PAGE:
But seeing as all of this will mean nothing, I instead want to talk to you about impact. About the personal impact of what you have said.  You see Collin, you did something.  Admittedly it’s something that is easier to do since my beautiful boy entered my life, but overall it’s still a bit of a challenge. You made me cry.

Yep.  Whilst sitting watching TV one evening, having a little Google during the advert break, you made me cry.  You caused me to break down in tears right in the middle of Law and Order.  And it was a good one as well.

But it wasn’t for the reasons you think.  It wasn’t what you said.  No, it’ll take a lot more than that.  It was the responses to what you said. 

You see in a matter of hours the disabled community began to respond.  And they did so with unbelievable elegance and poise.  The bloggers began to blog, the forum posts began to appear. You can read some of those responses here.  There was little ranting.  No vitriol.  Mothers and fathers pushed back their knee jerk protective instinct and responded with far more grace than I have available to me.  You made me cry, because I was so in awe of this response.  Because I realised that there isn’t a day that goes by that I don’t depend upon this community in one way or another. In the things that I read, the information that I get and the questions that they answer.  I cried because whilst I am a tiny part of this community, only just entering into it, I am so immensely proud of it.

Monday, 6 May 2013

A Word About My Hero

I want to take a little moment to talk about my hero.  And no, its not Spiderman (though he is kinda cool).  Sadly, my hero doesn’t get the benefit of superpowers or constant adulation.  In fact they probably wouldn’t ever consider themselves to be a hero.   Like many people, I’ve never actually met my hero.  I didn’t really expect to come across them when I did and I doubt very much you will have heard of them.  My hero isn’t famous; they don’t appear on television, or grace the Houses of Parliament. They aren’t rich, or hugely successful in business.  No, My hero is an 82 year old woman named Sadie.

Sadie came to me at exactly the right time.  Four weeks into a hospital stay with Little J, I was exhausted and if I am honest, pretty shell shocked.  We had recently left the High Dependency Unit and were now sat in hospital, staring at white walls and waiting.  Waiting for someone to do something other than look perplexed.

Our ward was due to be renovated and so, along with every patient, piece of equipment and medical chart – we were on the move.  I pilled all of Little J’s bottles, clothes and toys into his high sided cot on wheels, popped the SATS monitor on the top and off we went.  A welcome break to the monotony of daily hospital routine.  Even more welcome was what we found in the new ward.  We had been moved from the loud, chaotic open plan section, to a smaller two person room - score. There was a big comfy looking chair in the corner that I could sink into – result.  As if sensing my tension release, Little J fell asleep across my chest – Unheard of.  I had a newspaper within arm’s reach – amazing.  It was a big, fat broadsheet – dammit.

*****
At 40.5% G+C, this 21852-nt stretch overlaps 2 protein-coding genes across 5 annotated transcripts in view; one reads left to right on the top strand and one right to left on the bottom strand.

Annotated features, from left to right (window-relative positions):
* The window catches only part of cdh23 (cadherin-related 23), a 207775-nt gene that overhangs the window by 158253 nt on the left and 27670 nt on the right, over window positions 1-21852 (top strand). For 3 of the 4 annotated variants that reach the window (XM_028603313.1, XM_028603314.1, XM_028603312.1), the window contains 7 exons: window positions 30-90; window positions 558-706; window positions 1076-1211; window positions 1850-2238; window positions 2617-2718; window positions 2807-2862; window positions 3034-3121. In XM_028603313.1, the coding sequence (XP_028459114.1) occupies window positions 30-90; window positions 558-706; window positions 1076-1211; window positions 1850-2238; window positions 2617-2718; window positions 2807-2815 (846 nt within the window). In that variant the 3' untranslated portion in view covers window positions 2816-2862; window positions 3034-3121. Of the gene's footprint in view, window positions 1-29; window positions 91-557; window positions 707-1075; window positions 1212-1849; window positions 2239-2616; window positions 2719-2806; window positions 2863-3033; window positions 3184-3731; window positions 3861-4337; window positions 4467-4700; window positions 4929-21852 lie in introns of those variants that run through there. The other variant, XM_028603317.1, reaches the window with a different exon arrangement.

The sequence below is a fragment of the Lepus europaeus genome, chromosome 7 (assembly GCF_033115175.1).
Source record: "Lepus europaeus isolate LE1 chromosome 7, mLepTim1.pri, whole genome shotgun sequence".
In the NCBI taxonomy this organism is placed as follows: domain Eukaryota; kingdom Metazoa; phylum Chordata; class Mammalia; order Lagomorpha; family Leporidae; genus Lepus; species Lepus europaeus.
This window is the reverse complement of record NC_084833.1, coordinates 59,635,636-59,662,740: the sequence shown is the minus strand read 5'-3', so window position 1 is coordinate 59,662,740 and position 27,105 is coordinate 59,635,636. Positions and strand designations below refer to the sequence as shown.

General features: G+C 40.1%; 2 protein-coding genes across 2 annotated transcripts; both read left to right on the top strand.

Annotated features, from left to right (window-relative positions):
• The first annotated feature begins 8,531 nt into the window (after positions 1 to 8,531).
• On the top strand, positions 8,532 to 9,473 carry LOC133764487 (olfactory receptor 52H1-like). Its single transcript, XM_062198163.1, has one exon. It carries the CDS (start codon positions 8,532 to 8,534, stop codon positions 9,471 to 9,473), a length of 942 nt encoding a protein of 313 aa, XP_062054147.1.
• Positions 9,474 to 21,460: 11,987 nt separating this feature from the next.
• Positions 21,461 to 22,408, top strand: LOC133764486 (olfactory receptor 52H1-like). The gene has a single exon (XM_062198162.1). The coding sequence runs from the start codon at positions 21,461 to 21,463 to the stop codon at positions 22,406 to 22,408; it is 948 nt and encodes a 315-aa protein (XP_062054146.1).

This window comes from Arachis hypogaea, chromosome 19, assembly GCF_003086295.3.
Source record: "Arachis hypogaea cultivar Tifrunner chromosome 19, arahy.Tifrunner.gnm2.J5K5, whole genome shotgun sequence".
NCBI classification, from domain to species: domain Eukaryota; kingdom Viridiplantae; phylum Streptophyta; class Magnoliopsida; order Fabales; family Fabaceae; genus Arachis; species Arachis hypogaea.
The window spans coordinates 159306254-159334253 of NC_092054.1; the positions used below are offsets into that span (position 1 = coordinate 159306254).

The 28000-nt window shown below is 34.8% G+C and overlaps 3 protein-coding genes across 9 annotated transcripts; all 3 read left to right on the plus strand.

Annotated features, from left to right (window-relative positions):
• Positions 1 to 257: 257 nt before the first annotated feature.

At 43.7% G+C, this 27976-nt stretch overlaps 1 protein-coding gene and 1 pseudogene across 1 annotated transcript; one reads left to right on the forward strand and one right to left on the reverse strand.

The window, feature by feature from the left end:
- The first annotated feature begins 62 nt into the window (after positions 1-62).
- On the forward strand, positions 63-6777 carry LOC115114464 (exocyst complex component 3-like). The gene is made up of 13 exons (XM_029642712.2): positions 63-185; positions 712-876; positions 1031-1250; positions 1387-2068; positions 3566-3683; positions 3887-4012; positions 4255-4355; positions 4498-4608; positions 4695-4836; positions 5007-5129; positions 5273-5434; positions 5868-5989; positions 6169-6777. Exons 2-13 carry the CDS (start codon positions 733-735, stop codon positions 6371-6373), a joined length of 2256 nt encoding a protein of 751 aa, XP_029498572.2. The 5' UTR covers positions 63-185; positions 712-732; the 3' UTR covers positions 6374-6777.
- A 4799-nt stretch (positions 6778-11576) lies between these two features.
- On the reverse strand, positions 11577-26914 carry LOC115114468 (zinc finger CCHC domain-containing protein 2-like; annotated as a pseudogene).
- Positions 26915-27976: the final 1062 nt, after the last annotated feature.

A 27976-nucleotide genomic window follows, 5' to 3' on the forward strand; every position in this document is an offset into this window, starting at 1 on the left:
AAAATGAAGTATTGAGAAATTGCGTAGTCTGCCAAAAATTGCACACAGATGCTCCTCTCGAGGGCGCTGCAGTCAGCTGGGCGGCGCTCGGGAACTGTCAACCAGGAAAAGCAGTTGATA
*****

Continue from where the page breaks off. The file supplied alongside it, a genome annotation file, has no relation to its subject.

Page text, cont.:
Now I don’t mean to sound small minded.  I care immensely about world events and ever increasingly about the ins and outs of politics.  But in that moment, I really just needed to lose myself in an article about who would be the next X Factor judge.  No words with more than two, maybe three syllables.  Given that this was not an option, I figured that the magazines were probably easier going than the main body of the paper.  So, after an epic one handed battle against gravity, I managed to grab the entirety of the thick, heavy Sunday paper package and shook out the magazines hiding in the middle.  It was here that I met my hero.

The lead article in the magazine was focused on disability.  But I didn’t approach it with trepidation.  In fact, to begin with, I read it as an interested and compassionate observer.  It did not evoke a mental connection to the little boy whose head I would gently stroke as I turned the page.  The circumstances were so completely different to ours.  The article was about thalidomide.  It was following the stories of the now adults who were born with life changing disabilities due to a drug given in pregnancy.  Some of the stories were heart breaking.  They were tales of physical and social difficulties which had proven immensely difficult to overcome.  Some were uplifting and inspiring tales of triumph against adversity.  Then last of all, there was a picture of an old lady with her arm wrapped tightly around a grey haired man in his fifties. 

This image seemed different from the others.  The man’s eyes didn’t meet the camera; he wasn’t smiling for a posed shot.  It was clear that his disabilities were complex and most likely, cognitive.  But it was the old lady next to him who truly drew me in.  She wasn’t smiling either, but her image told me more than the paragraph below.  The physical discrepancy between her and the man I presumed to be her son was striking – he was bigger and stronger than her. But her mental strength shone through. He arm was wrapped around him protectively and lovingly in equal measure.  This was Sadie – my new hero.

Let me start by saying that I don’t know much about Sadie beyond this article.  This is purely my interpretation of her image and her story.  In fact, I hesitated in publishing this post, in case my interpretation is inaccurate, but I think Sadie’s story deserves to be told.  I hope if she ever happened across this post, she wouldn’t be offended by my perception of her.  I can’t link to the article, as it is not online.  So instead, I will just to tell you what the image meant to me personally.